Wednesday, March 11, 2009

Nagai Kafū, A Parallax View: Whoremonger or Kōshoku Otoko?

Dr. Nabil al-Tasnimi responds to this recent post from Avram Moskowitz, defense lawyer in Duluth:
Avram Moskowitz,

And so we have these two very different versions of the same Nagai Kafū: to Westerners like Jonathan Crow and Edward Seidensticker, he’s a “whoremonger” incapable of love, while for most Japanese he’s the archetypal kōshoku otoko, or “amorous man of leisure.” With a quick shift in perspective, loveless whoremongery becomes playful dalliance, or vice versa.

These differences in perception become even clearer when one examines how each language deals with, for lack of a better word, “Kafū-esque” male sexual behavior. In Japanese, the words that come to mind are onnazuki (“lady-loving”), onnagurui (“girl-crazy”), irogotoshi (“love doctor”), sukimono (“gallant”), sukebe (“lusty”), uwaki (“playboy”), irogonomi (“amorous”), and so on, each of which is either positive or neutral in connotation.

This isn’t to say, however, that connotatively negative words don’t exist. They do. There’s midara (“lewd”), hiwai (“obscene”), inpon (“wanton”), tajō (“lustful”), inran (“lecherous”), and gyoshoku (“debaucherous”), to name a few. But such terms of disapprobation are usually reserved for sexually unreserved women or reprobates, and are rarely if ever used to describe the more esteemed kōshoku male.

Like Japanese, English too has an abundance of both neutral/positive terms (e.g., amorous, amatory, ardent, randy, etc.) and negative terms (e.g., rakish, lecherous, libidinous, lascivious, concupiscent, prurient, salacious, etc.). Yet for some reason observers writing in English more often than not draw from the set of disparaging terms when describing this Kafū-esque male. (Examples abound, but I’m afraid I haven’t the time right now to dredge them up.)

Wherefore, I ask, is this? What is to account for this radical difference in perception? Why have the Japanese managed to retain a general tolerance for asobi, or play, while such tolerance seems to have eroded in the West? What’s to blame for this erosion? Protestantism? The Puritans? Certainly it wasn’t the Jews. Or was it Marx and Engels and their gender-equality-seeking legions who left us with no room for asobi? I don’t pretend to know, so I’ll conclude with this rather acerbic and not-entirely-related quote from Mr. Kafū:

“Equality of the sexes is all very well as an ideal, but in practice American women are not very desirable. When a woman has really awakened, there is nothing for a man to enjoy dallying with” (Kafū the Scribbler, 22).

Nabil al-Tasnimi


Ryan said...
This comment has been removed by the author.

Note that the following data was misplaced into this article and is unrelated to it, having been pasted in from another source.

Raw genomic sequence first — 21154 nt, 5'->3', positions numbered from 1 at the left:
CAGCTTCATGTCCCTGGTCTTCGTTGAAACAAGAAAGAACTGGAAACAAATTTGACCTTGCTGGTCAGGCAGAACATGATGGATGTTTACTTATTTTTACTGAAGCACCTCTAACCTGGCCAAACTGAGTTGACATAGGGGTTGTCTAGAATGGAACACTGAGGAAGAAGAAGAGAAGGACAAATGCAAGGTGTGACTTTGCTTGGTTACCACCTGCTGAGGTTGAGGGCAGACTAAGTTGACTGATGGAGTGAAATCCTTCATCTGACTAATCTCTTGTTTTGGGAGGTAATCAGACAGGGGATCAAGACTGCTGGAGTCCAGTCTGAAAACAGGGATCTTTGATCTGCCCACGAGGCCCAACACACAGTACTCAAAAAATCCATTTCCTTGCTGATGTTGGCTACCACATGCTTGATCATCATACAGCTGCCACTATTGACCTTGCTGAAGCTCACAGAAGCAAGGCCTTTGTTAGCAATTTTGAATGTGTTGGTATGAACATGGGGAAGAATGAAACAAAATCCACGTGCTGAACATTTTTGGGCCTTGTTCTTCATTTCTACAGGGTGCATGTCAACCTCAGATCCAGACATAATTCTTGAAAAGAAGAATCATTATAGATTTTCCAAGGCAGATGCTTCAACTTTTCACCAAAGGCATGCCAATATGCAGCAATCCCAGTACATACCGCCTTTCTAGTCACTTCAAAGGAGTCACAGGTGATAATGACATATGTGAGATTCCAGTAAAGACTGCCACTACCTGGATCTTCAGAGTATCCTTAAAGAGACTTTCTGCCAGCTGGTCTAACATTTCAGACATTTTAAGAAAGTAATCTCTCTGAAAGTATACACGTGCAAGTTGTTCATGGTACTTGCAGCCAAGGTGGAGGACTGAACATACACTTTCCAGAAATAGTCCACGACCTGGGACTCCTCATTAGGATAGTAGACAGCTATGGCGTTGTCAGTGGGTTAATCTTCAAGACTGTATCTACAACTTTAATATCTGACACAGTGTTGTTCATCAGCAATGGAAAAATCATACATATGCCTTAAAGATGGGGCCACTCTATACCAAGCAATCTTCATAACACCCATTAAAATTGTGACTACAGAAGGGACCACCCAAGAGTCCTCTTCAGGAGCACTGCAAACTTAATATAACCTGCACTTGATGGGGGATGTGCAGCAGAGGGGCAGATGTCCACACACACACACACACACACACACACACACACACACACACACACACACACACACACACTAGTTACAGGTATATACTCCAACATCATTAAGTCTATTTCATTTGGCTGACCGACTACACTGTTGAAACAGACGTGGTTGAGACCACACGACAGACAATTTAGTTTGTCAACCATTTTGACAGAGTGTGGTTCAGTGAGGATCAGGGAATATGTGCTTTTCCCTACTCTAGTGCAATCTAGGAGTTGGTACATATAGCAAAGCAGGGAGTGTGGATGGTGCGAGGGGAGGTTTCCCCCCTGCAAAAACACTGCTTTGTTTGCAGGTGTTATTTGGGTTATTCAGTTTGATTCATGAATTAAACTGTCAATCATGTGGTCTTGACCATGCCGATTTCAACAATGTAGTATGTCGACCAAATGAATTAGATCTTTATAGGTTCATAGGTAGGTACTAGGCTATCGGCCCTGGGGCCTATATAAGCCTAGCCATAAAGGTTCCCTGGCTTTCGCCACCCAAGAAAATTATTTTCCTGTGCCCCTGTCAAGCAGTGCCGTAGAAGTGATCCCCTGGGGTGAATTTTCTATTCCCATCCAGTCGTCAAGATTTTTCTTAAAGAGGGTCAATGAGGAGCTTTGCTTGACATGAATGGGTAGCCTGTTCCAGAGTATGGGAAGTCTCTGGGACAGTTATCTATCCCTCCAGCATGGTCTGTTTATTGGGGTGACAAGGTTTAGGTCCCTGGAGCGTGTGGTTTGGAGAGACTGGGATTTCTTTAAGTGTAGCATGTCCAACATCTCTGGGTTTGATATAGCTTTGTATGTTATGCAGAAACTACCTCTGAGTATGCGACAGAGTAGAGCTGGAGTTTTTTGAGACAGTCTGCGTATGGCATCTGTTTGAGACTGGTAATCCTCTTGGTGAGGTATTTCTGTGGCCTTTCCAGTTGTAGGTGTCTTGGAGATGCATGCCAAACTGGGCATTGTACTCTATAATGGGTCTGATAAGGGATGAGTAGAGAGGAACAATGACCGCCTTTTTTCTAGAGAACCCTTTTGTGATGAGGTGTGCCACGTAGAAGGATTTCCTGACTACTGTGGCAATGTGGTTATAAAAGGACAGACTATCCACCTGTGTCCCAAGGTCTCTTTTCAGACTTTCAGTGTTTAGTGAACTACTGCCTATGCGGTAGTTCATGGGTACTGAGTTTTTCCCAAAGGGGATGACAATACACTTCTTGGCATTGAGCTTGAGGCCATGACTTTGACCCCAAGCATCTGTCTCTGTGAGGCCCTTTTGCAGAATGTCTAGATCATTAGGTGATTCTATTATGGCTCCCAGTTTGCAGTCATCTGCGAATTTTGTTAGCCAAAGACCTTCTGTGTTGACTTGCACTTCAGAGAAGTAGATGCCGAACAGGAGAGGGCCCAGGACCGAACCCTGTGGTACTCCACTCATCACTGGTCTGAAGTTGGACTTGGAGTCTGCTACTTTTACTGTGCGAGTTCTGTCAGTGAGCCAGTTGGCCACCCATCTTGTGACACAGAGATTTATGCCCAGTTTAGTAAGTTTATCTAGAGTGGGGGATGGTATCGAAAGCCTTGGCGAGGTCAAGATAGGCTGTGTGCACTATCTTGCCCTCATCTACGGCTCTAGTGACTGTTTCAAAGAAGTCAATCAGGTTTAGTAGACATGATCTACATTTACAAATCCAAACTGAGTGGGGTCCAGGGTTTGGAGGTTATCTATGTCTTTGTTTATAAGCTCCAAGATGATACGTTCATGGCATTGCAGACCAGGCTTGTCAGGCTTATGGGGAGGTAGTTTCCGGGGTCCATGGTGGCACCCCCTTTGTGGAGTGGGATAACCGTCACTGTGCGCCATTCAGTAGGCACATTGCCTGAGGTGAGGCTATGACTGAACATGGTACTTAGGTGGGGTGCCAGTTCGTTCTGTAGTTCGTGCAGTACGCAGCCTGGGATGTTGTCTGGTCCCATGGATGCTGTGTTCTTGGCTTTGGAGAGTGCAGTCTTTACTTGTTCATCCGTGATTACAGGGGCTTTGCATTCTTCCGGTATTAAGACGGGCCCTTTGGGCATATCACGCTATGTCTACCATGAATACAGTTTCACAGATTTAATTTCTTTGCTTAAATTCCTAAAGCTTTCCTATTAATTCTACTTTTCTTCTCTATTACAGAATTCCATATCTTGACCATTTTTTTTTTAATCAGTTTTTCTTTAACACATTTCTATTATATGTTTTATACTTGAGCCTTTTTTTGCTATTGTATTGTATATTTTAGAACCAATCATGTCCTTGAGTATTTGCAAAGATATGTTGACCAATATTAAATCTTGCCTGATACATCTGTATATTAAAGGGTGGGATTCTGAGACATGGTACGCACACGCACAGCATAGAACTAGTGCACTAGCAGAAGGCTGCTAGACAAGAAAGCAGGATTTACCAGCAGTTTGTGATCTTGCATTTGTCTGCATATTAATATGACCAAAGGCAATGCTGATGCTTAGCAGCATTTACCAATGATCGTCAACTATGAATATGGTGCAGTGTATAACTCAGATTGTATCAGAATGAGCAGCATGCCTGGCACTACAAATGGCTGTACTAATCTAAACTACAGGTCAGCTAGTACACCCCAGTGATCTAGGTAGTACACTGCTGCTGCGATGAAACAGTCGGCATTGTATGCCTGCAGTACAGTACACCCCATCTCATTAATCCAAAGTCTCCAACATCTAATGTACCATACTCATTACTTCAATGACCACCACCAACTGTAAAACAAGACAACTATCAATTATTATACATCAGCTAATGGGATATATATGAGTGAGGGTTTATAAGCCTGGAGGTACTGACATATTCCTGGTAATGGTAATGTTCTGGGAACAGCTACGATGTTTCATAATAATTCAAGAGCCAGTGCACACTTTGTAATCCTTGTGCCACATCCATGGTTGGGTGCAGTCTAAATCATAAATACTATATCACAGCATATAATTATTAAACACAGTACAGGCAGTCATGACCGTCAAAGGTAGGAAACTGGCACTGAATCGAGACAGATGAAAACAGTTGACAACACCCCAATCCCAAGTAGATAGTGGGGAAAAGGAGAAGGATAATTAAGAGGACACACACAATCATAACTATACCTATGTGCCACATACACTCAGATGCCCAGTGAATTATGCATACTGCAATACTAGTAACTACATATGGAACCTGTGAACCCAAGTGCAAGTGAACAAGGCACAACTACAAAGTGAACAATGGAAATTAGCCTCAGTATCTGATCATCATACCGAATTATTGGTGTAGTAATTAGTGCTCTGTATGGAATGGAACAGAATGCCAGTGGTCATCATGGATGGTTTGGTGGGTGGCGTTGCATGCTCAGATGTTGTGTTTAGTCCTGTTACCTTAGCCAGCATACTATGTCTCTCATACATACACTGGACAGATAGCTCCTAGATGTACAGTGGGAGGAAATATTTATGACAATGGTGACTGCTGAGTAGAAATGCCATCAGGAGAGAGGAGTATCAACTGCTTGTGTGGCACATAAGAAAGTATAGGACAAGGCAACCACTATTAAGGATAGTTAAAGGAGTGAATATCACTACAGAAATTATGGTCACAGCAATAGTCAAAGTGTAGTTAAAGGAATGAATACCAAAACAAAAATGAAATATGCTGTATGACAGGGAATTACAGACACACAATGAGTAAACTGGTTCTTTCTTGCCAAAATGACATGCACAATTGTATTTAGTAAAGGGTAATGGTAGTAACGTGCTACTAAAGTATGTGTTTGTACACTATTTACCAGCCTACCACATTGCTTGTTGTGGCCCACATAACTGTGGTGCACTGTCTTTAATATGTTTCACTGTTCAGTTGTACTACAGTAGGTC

Anonymous said...

Let's see some evidence, 'cause I don't buy it. Seems to me that the Japanese are much more conservative than the "anti-asobi" Americans.

-Ian Hogarth

Anonymous said...

Dr. Nabil al-Tasnimi,

"Marx and Engels and their gender-equality-seeking legions" . . . ?

What are you, an Islamo-fascist? Don't you believe in gender equality?

-Maggie of Dublin

Anonymous said...

Ian and Maggie,

In response to your questions:

You're right about there being too much conjecture and not enough evidence. I'll try to include some examples, in both Japanese and English, of descriptions of Kafu which illustrate this difference in perception. This shouldn't be too hard to find.

Also, though I have no sociological data, I still feel that there's more room for "asobi" in Japan than in the states, especially with regard to "asobi-tekina" infidelity. Then again, this is just an impression gained from my own limited experience and from reading old books, so I shouldn't rely too heavily on these impressions.

And as for the "gender-equality-seeking legions," I say this of course as a gender-equality-seeking communist, so there's no need to mistake me for an Islamo-fascist. I probably should have made allegiances clear from the start.

Nabil al-Tasnimi

Anonymous said...

I agree with Ian Hogarth. Need to see some examples, so make the time to dredge them up.

-Josh Landars

Peony said...

I agree with your careful analysis and personally blame-- in the following order:

The Victorians
Augustine of Hippo
Roman Stoics

I state the above in a loving way and linked below to one of half a dozen posts on love and virtue in the analects.

How was your victory parade? Here the northern wind is blowing cold...

Ryan said...

Why thank you, Ms. Peony. I'll have to look into Augustine of Hippo, though.

The victory parade was, I regret, without lions. Now I'm at home watching my parents watch American Idol re-runs.

techoneup said...

Perhaps as a culture the Japanese are more distant traditionally in their love lives, by which I mean that they are more repressed sexually. An American woman who is more free to express herself sexually was perhaps threatening to Kafu or merely threatened his way of dealing with women which was exploitation of rigid boundaries to create this false little world where they could live in debauchery as free spirits. Once this debauchery is stripped of meaning, for instance by an American woman who can dress a certain way in public as well as freely choose male partners as often as they want outside marriage, his little world comes crashing down.

A. Sanders